The course was presented as part of the ACSPRI suite of offerings and our teacher, Associate Professor Malcolm Alexander, absolutely knew his stuff and patiently spent five days teaching us the “ins” and “outs” of UCINET as a tool of analysis to interpret and understand data relating to social networks.
There was a diverse group of attendees and the week was worthwhile just to meet a few people who are doing interesting things in the research space: from those investigating the politics of legal systems; researchers in climate change; and others focused on public health and disease transmission. Apart from meeting interesting people my other main objective was to get a feel for where “social researchers” are in terms of using tools and technologies.
What I learnt, yet again, was that the distance between the social and information (technology) sciences seems to be as large as it has always been, and the awareness amongst social researchers about developments in ICT, and, in particular web technologies and web science, is minimal, if at all. The focus of the work was on one programme, which, though well recognised and widely accepted, was very much old school. It produced some interesting and useful outputs in terms of its analysis of research data, but what I kept on asking myself was how tools like these will fare in a research world of digital information systems, big data and powerful computing technologies, and the rapidly emerging “internet of everything“?
To take a step back for a minute I have been asking myself what the “social” sciences really are, and some words from Arthur Koestler come immediately to mind.
“The act of wrenching away an object or concept from its habitual associative context and seeing it in a new context is … an essential part of the creative process. … Every creative act – in science, art or religion – involves a regression to a more primitive level, a new innocence of perception liberated from the cataract of accepted beliefs. It is a process of reculer pour mieux sauter, of disintegration preceding the new synthesis, comparable to the dark night of the soul through which the mystic must pass.” (Arthur Koestler, “The Sleepwalkers”).
If Sociology is “the scientific study of society”, and its objective is to develop a body of knowledge about human social activity, it therefore focuses on the influence of our relationships around us and how they affect our behaviours and attitudes. All spheres of human activity are affected by the interplay between social structure and individual agency, and the Latin words which make up the discipline include:
- socius, “companion”;
- -ology, “the study of”, and in Greek ?????, lógos, “word”, “knowledge”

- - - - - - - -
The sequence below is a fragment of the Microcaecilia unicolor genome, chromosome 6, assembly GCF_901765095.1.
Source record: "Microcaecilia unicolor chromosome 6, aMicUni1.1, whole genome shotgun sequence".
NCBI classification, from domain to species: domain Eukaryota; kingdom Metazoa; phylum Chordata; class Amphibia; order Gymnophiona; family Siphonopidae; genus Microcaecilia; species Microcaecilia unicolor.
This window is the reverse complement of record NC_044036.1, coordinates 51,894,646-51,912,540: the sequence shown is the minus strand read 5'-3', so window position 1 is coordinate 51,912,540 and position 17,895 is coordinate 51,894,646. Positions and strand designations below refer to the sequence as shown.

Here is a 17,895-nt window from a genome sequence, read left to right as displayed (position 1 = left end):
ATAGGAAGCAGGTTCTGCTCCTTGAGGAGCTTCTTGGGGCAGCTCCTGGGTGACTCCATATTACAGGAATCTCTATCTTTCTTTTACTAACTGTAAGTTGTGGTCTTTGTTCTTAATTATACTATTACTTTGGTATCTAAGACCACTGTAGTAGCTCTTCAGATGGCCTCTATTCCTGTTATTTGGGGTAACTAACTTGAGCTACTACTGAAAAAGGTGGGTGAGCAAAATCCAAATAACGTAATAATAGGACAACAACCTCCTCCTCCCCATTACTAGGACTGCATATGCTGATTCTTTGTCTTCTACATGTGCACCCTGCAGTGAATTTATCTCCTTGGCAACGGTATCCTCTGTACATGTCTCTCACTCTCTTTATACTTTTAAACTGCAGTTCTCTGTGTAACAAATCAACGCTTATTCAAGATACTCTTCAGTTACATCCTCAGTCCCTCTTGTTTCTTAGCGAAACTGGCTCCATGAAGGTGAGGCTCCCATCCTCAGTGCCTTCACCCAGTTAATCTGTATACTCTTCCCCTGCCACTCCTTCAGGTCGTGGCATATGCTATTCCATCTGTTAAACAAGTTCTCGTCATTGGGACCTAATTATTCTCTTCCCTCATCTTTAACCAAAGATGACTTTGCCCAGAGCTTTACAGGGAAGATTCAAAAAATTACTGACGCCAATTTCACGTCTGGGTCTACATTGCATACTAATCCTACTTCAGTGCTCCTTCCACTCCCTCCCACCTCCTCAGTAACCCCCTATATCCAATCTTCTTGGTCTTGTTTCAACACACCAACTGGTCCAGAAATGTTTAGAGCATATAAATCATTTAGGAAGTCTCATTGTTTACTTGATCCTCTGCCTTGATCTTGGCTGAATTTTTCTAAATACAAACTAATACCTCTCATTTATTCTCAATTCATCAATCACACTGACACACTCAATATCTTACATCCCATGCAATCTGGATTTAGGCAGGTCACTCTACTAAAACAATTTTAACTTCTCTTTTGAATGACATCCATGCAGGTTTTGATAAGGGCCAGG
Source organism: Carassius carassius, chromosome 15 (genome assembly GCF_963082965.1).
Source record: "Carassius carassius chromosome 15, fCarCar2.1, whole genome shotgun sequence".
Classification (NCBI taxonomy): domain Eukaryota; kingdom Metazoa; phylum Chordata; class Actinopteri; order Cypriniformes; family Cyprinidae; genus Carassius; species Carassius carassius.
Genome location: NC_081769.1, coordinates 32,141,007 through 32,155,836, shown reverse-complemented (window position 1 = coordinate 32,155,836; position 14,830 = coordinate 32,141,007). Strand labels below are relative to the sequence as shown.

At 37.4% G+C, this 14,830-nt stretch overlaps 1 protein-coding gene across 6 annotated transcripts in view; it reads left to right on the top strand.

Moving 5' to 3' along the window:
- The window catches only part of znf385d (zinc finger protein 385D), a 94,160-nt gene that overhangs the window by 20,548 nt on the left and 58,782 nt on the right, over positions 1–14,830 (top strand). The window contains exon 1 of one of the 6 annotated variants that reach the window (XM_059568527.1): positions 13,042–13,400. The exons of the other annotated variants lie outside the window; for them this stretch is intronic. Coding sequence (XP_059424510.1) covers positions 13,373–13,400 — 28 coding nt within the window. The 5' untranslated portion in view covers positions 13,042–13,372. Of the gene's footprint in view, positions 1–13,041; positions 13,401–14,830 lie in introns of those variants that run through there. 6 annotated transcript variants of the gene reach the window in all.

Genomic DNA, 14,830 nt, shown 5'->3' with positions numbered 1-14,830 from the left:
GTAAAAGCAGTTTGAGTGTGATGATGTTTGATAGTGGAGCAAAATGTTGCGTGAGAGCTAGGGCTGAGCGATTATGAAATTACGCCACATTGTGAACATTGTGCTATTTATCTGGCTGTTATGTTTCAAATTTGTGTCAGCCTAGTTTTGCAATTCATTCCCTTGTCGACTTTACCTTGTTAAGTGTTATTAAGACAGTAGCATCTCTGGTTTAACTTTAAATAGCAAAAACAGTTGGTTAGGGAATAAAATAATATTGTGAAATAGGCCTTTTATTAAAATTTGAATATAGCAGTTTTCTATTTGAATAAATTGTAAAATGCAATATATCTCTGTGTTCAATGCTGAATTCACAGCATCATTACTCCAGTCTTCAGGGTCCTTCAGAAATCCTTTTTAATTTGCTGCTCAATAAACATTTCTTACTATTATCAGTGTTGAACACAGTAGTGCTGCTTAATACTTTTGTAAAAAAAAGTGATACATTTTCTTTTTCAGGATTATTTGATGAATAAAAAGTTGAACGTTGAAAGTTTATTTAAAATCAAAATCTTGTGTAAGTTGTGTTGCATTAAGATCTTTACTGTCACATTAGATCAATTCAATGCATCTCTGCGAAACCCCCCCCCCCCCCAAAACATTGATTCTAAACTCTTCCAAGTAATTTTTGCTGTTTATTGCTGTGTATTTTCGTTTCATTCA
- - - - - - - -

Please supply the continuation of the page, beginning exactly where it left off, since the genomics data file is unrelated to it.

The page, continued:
The old Cartesian and divided mindset seems to persist, and perhaps is even larger with the focus of this course being a software that was developed over a decade ago, before “social media” was a recognised phenomenon.
There were some good discussions around power and influence networks, which linked to issues of leadership, group dynamics and group behaviours, but throughout the analysis really did seem to be disconnected from context, and was very static – i.e. point in time situation without any dynamic change or incorporation of the complexity that is the reality of everyday human existence.
I thought about the work of Danny Miller, Lucy Suchman, and Dana Boyd, who have for decades been researching the impact of information technologies on social systems and human activities, and my main criticism of the course that what was pretty much totally missing were two things:
- the impact of digital technologies with regard to the production, capture, and analysis of data – the discussion focused almost exclusively on the “paper and pencil” collection of data, without any inclusion of social media, or digital data sources such as geospatial data; and
- “Digital influence”, or “how influence works within the social-digital space”.
I acknowledge and accept that “having digital in your veins” is not something that is as widely spread within the research community as I believe it should be, but these people were comfortable with data, they just didn’t seem to get the link to “digital”. In a world where some 34.3% of the global population has access to the internet, and with the emergence of “Web Science” as a discipline which is responding to that, I continue to find this both disappointing and amazing.
What would be wonderful would be to bring together the wealth of knowledge and experience of someone like Malcolm Alexander, gained from years of teaching and a very grounded approach, with some of the latest thinking in terms of ICT and Web Science, in order to make the study of SNA more dynamic and contemporary.